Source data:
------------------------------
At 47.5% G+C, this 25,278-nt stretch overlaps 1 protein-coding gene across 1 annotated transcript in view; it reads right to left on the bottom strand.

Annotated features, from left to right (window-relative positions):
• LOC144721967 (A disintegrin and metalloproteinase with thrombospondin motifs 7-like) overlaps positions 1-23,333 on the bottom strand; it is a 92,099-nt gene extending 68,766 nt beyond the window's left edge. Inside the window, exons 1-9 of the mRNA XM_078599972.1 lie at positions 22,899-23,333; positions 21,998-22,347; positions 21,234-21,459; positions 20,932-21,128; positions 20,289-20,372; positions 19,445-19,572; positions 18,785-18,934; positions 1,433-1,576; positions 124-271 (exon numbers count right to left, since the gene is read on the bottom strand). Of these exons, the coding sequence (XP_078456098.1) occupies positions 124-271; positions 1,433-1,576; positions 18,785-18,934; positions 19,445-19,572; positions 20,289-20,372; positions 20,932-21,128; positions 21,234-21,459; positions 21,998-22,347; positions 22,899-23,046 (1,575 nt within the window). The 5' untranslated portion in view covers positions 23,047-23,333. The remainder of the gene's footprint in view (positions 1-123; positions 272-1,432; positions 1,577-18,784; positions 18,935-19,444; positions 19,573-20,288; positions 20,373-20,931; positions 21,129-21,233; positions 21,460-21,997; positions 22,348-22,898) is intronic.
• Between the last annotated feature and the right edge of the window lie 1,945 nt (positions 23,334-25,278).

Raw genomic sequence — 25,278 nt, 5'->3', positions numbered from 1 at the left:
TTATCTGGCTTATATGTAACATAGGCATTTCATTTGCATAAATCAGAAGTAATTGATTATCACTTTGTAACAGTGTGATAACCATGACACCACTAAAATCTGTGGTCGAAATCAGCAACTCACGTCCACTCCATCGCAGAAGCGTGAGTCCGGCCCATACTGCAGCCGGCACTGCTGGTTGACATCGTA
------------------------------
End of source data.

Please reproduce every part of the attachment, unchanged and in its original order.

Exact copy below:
At 47.5% G+C, this 25,278-nt stretch overlaps 1 protein-coding gene across 1 annotated transcript in view; it reads right to left on the bottom strand.

Annotated features, from left to right (window-relative positions):
• LOC144721967 (A disintegrin and metalloproteinase with thrombospondin motifs 7-like) overlaps positions 1-23,333 on the bottom strand; it is a 92,099-nt gene extending 68,766 nt beyond the window's left edge. Inside the window, exons 1-9 of the mRNA XM_078599972.1 lie at positions 22,899-23,333; positions 21,998-22,347; positions 21,234-21,459; positions 20,932-21,128; positions 20,289-20,372; positions 19,445-19,572; positions 18,785-18,934; positions 1,433-1,576; positions 124-271 (exon numbers count right to left, since the gene is read on the bottom strand). Of these exons, the coding sequence (XP_078456098.1) occupies positions 124-271; positions 1,433-1,576; positions 18,785-18,934; positions 19,445-19,572; positions 20,289-20,372; positions 20,932-21,128; positions 21,234-21,459; positions 21,998-22,347; positions 22,899-23,046 (1,575 nt within the window). The 5' untranslated portion in view covers positions 23,047-23,333. The remainder of the gene's footprint in view (positions 1-123; positions 272-1,432; positions 1,577-18,784; positions 18,935-19,444; positions 19,573-20,288; positions 20,373-20,931; positions 21,129-21,233; positions 21,460-21,997; positions 22,348-22,898) is intronic.
• Between the last annotated feature and the right edge of the window lie 1,945 nt (positions 23,334-25,278).

Raw genomic sequence — 25,278 nt, 5'->3', positions numbered from 1 at the left:
TTATCTGGCTTATATGTAACATAGGCATTTCATTTGCATAAATCAGAAGTAATTGATTATCACTTTGTAACAGTGTGATAACCATGACACCACTAAAATCTGTGGTCGAAATCAGCAACTCACGTCCACTCCATCGCAGAAGCGTGAGTCCGGCCCATACTGCAGCCGGCACTGCTGGTTGACATCGTA